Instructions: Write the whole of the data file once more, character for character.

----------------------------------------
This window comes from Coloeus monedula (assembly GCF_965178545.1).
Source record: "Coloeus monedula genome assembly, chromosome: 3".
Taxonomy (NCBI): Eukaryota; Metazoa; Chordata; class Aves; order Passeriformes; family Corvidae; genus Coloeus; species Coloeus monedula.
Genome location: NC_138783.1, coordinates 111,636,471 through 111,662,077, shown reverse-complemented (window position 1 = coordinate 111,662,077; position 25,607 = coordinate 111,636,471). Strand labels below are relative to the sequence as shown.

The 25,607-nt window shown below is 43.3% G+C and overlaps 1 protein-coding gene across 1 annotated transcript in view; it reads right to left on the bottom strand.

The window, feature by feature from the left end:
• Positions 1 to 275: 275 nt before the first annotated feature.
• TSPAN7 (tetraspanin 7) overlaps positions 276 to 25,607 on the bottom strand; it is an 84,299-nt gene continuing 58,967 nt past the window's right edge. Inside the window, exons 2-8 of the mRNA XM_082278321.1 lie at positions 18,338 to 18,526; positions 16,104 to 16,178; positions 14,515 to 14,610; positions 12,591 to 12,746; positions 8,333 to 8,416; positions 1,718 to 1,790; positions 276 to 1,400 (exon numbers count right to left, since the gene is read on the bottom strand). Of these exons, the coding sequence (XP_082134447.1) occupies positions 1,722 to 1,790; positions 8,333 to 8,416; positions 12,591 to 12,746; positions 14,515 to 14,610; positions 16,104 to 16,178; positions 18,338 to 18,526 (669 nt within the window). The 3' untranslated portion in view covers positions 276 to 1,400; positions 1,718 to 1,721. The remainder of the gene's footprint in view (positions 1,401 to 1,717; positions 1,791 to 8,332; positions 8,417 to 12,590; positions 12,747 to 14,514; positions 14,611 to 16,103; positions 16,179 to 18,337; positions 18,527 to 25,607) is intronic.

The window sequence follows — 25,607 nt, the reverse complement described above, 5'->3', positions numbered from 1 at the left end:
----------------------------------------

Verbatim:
This window comes from Coloeus monedula (assembly GCF_965178545.1).
Source record: "Coloeus monedula genome assembly, chromosome: 3".
Taxonomy (NCBI): Eukaryota; Metazoa; Chordata; class Aves; order Passeriformes; family Corvidae; genus Coloeus; species Coloeus monedula.
Genome location: NC_138783.1, coordinates 111,636,471 through 111,662,077, shown reverse-complemented (window position 1 = coordinate 111,662,077; position 25,607 = coordinate 111,636,471). Strand labels below are relative to the sequence as shown.

The 25,607-nt window shown below is 43.3% G+C and overlaps 1 protein-coding gene across 1 annotated transcript in view; it reads right to left on the bottom strand.

The window, feature by feature from the left end:
• Positions 1 to 275: 275 nt before the first annotated feature.
• TSPAN7 (tetraspanin 7) overlaps positions 276 to 25,607 on the bottom strand; it is an 84,299-nt gene continuing 58,967 nt past the window's right edge. Inside the window, exons 2-8 of the mRNA XM_082278321.1 lie at positions 18,338 to 18,526; positions 16,104 to 16,178; positions 14,515 to 14,610; positions 12,591 to 12,746; positions 8,333 to 8,416; positions 1,718 to 1,790; positions 276 to 1,400 (exon numbers count right to left, since the gene is read on the bottom strand). Of these exons, the coding sequence (XP_082134447.1) occupies positions 1,722 to 1,790; positions 8,333 to 8,416; positions 12,591 to 12,746; positions 14,515 to 14,610; positions 16,104 to 16,178; positions 18,338 to 18,526 (669 nt within the window). The 3' untranslated portion in view covers positions 276 to 1,400; positions 1,718 to 1,721. The remainder of the gene's footprint in view (positions 1,401 to 1,717; positions 1,791 to 8,332; positions 8,417 to 12,590; positions 12,747 to 14,514; positions 14,611 to 16,103; positions 16,179 to 18,337; positions 18,527 to 25,607) is intronic.

The window sequence follows — 25,607 nt, the reverse complement described above, 5'->3', positions numbered from 1 at the left end: